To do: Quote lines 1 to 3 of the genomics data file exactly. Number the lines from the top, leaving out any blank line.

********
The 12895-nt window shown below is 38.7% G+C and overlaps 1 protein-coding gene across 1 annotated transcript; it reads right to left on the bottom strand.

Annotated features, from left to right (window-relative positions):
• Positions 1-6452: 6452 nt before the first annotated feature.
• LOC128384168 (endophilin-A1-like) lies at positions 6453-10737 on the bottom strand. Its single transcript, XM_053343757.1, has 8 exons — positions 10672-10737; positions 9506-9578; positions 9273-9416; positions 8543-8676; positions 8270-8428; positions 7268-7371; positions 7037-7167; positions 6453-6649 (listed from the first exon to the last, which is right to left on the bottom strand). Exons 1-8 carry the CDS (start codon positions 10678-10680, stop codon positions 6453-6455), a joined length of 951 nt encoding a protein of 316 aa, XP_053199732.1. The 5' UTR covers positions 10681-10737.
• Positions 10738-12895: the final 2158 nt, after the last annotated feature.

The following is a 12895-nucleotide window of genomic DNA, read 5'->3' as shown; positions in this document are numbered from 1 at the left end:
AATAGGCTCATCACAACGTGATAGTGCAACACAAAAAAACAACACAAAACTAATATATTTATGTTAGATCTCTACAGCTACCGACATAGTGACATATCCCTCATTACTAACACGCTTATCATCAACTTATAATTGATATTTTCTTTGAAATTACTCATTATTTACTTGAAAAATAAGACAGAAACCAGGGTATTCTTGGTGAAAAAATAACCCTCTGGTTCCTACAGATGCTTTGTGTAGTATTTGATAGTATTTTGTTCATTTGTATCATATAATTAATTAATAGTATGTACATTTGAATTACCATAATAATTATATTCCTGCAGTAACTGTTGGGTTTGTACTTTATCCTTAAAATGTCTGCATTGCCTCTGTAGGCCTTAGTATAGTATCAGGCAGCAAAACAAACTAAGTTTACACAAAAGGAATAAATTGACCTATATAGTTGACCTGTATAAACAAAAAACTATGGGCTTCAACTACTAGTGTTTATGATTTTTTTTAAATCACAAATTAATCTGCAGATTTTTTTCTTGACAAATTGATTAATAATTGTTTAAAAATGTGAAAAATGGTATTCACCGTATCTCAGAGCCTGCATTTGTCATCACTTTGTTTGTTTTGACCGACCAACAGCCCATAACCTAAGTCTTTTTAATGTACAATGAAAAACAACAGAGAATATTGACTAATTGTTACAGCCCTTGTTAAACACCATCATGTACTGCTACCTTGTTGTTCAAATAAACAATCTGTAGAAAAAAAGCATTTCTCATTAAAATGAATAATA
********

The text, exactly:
The 12895-nt window shown below is 38.7% G+C and overlaps 1 protein-coding gene across 1 annotated transcript; it reads right to left on the bottom strand.

Annotated features, from left to right (window-relative positions):
• Positions 1-6452: 6452 nt before the first annotated feature.